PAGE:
Johnny’s decision to join the infantry stirs his parents’ (Christopher Curry and Lenore Kasdorf) concerns and he finds himself in a struggle to assert his independence, going through with joining up despite being cut off by his angry father. In Mobile Infantry boot camp he gains friends and allies in his training squad, including the brash Ace Levy (Jake Busey), ‘Kitten’ Smith (Matt Levin), Breckinridge (Eric Bruskotter), Katrina (Blake Lindsley), and Shujimi (Anthony Ruivivar). His former quarterback from high school football, Isabelle ‘Dizzy’ Flores (Dina Meyer) also enters the squad, and Johnny thinks she’s followed him into his training unit because of her long-unrequited crush. The squad must face the harsh, bordering on cruel, training methods utilised by Career Sergeant Zim (Clancy Brown), which include impaling Ace’s hand with a knife and almost throttling Dizzy when she and he have a bout to test his recruits’ hand-to-hand skills. Johnny is left depressed and unsure of what he’s doing when he gets a video message from Carmen telling him she loves the space fleet life so much she’s joining up for life. His physical prowess allows him, with some help from Dizzy, to shine during training. Johnny is made Squad Commander, but then a fatal accident during training gets one of his people killed and another drummed out. Johnny elects to take “administrative punishment” of ten public lashes, only to then decide to quit, but before he can go home Buenos Aires is destroyed by a meteorite propelled by the bugs, and the Mobile Infantry are mobilised for the Klendathu assault.

Verhoeven’s fork-tongued wit applies itself as much through style as storytelling detail. Part of his peculiar cachet as a director, the source of both his moments of great success and his ultimate failure in Hollywood, stemmed from the gusto with which he set out to nominally give audiences what they seemingly want, but piled on with a reckless excess quickly annexing camp and subversion. I’ve often felt that aspect of Verhoeven’s sensibility hampered the intelligent edge of Total Recall to a great extent, but it’s perfectly deployed here. Starship Troopers comes on with violence, gore, action, sex, nudity, piled up to the point of obviously becoming camp, whilst still working on a basic genre film level. Early scenes with their bright, glossy cinematography applied to handsomely angular young stars ape the broad tone of TV teen soap operas. Jokes nod to standard TV broadness, like Carmen vomiting as she and Johnny do some dissection for biology class, except Verhoeven distorts through excess, as they’re dissecting a bug carcass with Johnny enthusiastically dumping piles of innards into Carmen’s hands. Casting Harris at that time was a particularly dry touch, as he was still chiefly known for his show Doogie Howser M.D. , and soon enough Verhoeven has him swanning about in a kind of generic brand SS uniform. Rue McClanahan, star of the jolly, saccharine sitcom The Golden Girls, appears as a weird and haughty biology teacher who saunters about like some ballet grande dame with sunglasses and walking stick whilst instructing her students on the superiority of the bugs as a species. Meanwhile Van Dien and Richards suck face they look like they’re in danger of cutting each-other with their jutting facial features.

A football contest between Johnny and Dizzy’s high school team and some visitor present Johnny with a rival in both sport and love in the form of Lt Zander Barcalow (Patrick Muldoon), who has chemistry with Carmen and soon turns out to be her flight supervisor when she’s assigned as pilot to a space warship, the Rodger Young, commanded by Captain Deladier (Brenda Strong). When Johnny finally encounters them as a couple just before the assault on Klendathu, the two men have a brawl in a shipboard common room and are finally dragged apart by their respective service chums. The attack on Klendathu, seen again now from a familiar cinematic vantage, is revealed to be a total disaster where the humans are ambushed on the ground by hordes of the fearsome soldier arachnids and the fleet is badly damaged by the gigantic globules of superheated plasma huge bugs are able to fire into space: so effective is the bug response that people begin to theorise the arachnids have an intelligent caste of “brain bugs.” Johnny’s unit is wiped out save Ace and Dizzy, whilst Johnny takes a terrible wound that is repaired whilst he’s immersed in a stasis pod, mechanical arms stitching him fibre by fibre. After his recovery, the three are reassigned to a new unit whose fearsome commander is infamous but also saved their lives on Klendathu. This proves to be none other than Rasczak, who leads “Rasczak’s Roughnecks” with both a literal and metaphorical iron hand, and soon Johnny and his pals begin to find their feet as warriors, with Johnny promoted repeatedly by Rasczak for his displays of prowess whilst the people he replaces die.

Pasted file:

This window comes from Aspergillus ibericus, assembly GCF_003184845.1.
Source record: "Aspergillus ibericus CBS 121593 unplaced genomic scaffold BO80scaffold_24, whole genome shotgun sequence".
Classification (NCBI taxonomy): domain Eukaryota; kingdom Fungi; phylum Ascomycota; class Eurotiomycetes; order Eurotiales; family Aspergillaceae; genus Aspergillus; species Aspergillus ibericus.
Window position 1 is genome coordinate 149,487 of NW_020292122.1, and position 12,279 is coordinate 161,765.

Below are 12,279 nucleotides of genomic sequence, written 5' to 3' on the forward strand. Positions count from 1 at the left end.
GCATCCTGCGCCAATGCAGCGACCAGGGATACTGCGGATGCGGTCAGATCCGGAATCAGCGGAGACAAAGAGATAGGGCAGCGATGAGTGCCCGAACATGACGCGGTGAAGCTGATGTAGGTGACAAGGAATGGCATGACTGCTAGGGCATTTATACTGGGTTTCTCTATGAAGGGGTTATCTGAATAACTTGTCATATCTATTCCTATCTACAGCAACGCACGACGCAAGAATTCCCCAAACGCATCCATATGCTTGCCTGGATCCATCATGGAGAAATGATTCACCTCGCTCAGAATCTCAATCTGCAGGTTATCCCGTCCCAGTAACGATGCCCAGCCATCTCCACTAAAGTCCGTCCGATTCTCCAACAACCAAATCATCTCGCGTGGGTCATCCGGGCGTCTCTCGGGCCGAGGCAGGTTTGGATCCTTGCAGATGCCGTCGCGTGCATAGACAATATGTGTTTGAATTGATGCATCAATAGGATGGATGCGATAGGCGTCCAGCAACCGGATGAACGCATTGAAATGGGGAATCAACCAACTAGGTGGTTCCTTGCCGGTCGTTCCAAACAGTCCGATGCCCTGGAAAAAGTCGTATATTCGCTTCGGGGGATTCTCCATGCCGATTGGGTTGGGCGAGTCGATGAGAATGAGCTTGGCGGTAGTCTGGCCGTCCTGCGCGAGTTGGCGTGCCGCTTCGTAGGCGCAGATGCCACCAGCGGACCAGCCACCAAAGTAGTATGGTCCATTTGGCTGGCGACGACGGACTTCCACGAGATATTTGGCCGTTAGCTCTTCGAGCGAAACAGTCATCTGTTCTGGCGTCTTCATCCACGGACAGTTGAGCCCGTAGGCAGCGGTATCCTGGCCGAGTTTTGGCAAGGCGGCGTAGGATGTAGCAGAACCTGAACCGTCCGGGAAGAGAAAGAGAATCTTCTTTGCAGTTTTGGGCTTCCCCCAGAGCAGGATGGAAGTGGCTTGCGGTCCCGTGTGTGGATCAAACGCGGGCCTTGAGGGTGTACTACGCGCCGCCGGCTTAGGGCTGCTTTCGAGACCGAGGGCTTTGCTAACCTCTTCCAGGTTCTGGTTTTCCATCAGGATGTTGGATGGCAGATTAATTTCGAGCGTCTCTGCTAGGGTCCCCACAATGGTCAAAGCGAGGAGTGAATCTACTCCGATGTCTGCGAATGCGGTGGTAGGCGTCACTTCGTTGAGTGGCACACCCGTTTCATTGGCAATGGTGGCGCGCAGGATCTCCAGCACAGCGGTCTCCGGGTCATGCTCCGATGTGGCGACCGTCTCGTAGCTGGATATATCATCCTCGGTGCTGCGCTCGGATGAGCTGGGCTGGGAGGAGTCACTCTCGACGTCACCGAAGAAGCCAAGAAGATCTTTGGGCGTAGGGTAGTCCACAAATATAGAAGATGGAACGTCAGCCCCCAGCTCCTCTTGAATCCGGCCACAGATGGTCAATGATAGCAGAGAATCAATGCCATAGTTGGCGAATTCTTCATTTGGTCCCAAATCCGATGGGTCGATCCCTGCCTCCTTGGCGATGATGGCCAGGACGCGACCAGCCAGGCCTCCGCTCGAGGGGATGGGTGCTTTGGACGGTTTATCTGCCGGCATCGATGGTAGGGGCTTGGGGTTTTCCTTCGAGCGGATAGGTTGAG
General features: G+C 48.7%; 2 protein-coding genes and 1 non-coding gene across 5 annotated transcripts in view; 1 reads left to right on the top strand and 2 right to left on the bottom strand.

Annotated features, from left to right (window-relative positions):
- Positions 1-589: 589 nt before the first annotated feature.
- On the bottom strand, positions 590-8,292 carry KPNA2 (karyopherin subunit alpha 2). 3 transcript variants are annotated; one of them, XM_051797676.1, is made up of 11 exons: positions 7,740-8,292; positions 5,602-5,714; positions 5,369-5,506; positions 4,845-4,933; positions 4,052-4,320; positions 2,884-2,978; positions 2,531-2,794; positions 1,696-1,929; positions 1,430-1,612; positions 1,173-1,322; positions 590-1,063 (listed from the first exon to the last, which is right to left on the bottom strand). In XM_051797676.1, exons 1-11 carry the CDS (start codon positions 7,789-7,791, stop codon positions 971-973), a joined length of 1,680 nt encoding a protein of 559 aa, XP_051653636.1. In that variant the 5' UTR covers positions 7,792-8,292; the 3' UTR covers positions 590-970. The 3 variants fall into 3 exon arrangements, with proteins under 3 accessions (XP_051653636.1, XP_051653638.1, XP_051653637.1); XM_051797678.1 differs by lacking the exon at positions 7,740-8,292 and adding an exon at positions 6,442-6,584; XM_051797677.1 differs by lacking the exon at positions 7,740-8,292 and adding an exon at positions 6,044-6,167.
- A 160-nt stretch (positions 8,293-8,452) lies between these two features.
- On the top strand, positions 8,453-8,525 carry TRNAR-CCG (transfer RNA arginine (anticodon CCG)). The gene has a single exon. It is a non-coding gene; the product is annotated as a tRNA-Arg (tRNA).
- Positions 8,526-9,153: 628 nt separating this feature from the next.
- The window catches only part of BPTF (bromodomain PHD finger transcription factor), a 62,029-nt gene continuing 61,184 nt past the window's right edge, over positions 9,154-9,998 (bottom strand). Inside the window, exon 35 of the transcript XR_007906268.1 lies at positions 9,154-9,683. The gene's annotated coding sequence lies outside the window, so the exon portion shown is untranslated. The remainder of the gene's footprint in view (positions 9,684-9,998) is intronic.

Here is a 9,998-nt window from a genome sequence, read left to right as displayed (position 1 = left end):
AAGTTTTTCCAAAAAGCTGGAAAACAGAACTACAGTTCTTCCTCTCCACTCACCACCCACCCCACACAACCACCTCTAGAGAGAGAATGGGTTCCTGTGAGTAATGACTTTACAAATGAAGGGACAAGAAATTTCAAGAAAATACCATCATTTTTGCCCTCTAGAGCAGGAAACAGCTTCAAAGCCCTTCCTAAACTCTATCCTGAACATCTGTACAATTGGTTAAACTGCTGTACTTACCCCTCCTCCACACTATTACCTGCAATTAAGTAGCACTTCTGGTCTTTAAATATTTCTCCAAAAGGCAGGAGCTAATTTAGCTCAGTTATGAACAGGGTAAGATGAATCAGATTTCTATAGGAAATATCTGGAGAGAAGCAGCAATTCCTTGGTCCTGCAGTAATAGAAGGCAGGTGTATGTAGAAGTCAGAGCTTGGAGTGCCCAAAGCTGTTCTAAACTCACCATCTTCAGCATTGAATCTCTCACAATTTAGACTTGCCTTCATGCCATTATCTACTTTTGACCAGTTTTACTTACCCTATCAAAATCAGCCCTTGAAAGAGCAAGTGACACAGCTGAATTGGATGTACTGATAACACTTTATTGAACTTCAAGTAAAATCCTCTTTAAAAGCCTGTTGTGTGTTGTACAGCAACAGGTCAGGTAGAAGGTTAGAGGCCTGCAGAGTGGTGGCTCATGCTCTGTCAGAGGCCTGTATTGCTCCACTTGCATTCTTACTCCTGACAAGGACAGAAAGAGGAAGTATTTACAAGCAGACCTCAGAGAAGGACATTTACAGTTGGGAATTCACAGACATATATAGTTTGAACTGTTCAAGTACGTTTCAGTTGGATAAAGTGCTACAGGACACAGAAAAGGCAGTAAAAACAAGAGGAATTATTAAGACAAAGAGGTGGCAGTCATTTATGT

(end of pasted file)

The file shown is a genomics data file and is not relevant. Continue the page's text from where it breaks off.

Verhoeven’s formative experiences, as a child of World War II and someone who fell in love with movies in the 1950s, are apparent throughout Starship Troopers. The film contends with superficial jauntiness and a deeper level of queasiness with the matter of militarism, trying to understand the appeal of something that had laid waste to the world Verhoeven had grown up in. The movie influences are fonder, with many nods to the films of Byron Haskin, most obviously the infernal hues of The War of the Worlds (1953), and also his The Naked Jungle (1953) with its marauding insect hordes and Conquest of Space (1955), with a similar scene of the Rodger Young dodging a colossal meteor. Beyond those, a plethora of war and sci-fi movies. The hyperbolic recreation of a zillion movies about recruits being trained for combat pushes familiar motifs to ridiculous limits, climaxing in near-pornographic style with Johnny’s lashing, beefcake body spreadeagled in a frame and bloody trails carved in his back. When Johnny is inducted, a veteran lacking both legs and an arm processes his request, commenting that “the Mobile Infantry made me the man I am today!”, a scene close to one in All Quiet On The Western Front where the officer overseeing training is similarly war-mangled.